... Courteous ...
A Scout is courteous. A Scout is polite to everyone regardless of age or position. He knows that using good manners makes it easier for people to get alone. "A Scout is courteous" is another way of saying "A Scout is a gentleman." Open a door for someone. Offer your seat on a bus or in a busy waiting room to an elderly person, a pregnant woman, or anyone who needs it more than you. Greet others with a firm handshake. Do your share of family chores in a pleasant way. Say "Please" and "Thank you" or "Pardon me" and "I'm sorry" whenever appropriate. Being courteous shows that you are aware of the feelings of others. The habits of courtesy that you practice as a Scout will stay with you throughout your life.

... Kind ...
A Scout is kind. A Scout knows there is strength in being gentle. He treats others as he wants to be treated. Without good reason, he does not harm or kill any living thing. Kindness is a sign of true strength. To be ind you must look beyond yourself and try to understand the needs of others. Take time to listen to people and imagine being in their place. It should never be difficult to show kindness to those in need and those who cannot defend themselves. What can be harder is being kind to people you don't know or with whom you disagree. We live in a world that has more than its share of anger, fear, and war. Extending kindness to those around you and having compassion for all people is a powerful antidote to the poisons of hatred and violence. Kindness is not limited to how we feel about people. Be kind to pets and wildlife. Be kind to earth by protecting natural resources and by using no-trace methods of hiking and camping.

... Obedient ...
A Scout is obedient. A Scout follows the rules of his family, school, and troop. He obeys the laws of his community and country. If he thinks these rules are unfair, he tries to have them changed in an orderly manner rather than disobeying them. Your famile cares for you and wants you to be safe. Help them out by following the rules set for you by your parent or guardian. There are others bsides family members to whom you owe obedience. When teachers give you homework, it is usually because the assignments will help you learn. When an employer gives you a task to be done, it is usually for the good of the business. When your Scout leader asks you to do a job, it is because your efforts will help your patrol and troop. Being obedient also means following city, state, and national laws. Obedience must be guided by good judgement if someone tells you to cheat, steal, or do something else you know is wrong, you must say no. Trust your own beliefs and obey your conscience when you know you are right.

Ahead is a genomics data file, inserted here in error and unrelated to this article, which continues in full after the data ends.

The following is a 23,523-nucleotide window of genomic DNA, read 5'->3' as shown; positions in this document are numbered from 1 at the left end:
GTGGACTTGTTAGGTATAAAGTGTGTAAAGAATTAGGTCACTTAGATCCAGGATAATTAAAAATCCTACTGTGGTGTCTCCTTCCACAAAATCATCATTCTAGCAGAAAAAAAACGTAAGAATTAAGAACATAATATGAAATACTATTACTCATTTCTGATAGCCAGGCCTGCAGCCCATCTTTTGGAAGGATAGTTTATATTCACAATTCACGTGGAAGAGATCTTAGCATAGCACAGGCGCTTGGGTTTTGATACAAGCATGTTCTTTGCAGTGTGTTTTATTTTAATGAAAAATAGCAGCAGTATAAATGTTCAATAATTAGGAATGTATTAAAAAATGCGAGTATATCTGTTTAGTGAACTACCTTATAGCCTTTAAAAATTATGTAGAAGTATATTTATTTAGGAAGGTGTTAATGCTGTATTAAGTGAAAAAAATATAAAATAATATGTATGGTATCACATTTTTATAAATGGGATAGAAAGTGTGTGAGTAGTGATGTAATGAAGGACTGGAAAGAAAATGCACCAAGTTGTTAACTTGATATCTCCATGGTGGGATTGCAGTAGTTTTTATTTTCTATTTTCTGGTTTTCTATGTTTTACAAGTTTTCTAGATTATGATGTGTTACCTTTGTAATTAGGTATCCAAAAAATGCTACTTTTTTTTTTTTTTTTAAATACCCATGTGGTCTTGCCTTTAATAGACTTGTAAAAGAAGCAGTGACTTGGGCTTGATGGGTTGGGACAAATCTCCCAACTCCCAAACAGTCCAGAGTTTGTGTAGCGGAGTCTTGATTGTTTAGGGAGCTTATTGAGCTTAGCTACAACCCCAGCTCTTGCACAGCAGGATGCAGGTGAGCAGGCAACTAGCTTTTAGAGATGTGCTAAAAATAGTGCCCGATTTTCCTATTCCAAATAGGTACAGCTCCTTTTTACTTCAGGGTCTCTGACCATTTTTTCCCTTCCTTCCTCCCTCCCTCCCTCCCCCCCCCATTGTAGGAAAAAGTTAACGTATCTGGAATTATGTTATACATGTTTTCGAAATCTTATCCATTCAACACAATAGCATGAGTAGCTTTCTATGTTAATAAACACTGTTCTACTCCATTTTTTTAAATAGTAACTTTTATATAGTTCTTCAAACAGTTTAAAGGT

... Cheerful ...
A Scout is Cheerful. A Scout looks for the bright side of life. He cheerfully does tasks that come his way. He tries to make others happy. Some people grumble when they are doing homework or losing a game. They might become upset if the weather turns bad on a Scout hike or if the trail is long and dusty. Others are cheerful. They jump at opportunities, and their sense of joy makes everything easier for them and those around them. You know that you cannot always have your way. Now and then you must do thinks that you don't likve very much. A cheerful attitude can make the time go by more quickly, and can even turn a task you dislike into a lot of fun. YOu have the choce of whether or not to enjoy the experiences and challenges of life. You can complain if you want to and be grumpy all the time, but it is easier and much more enjoyable to decide from the start to be cheerful whenever you can. Cheerfulness is infections - the smile on your face can lif the spirits of those around you.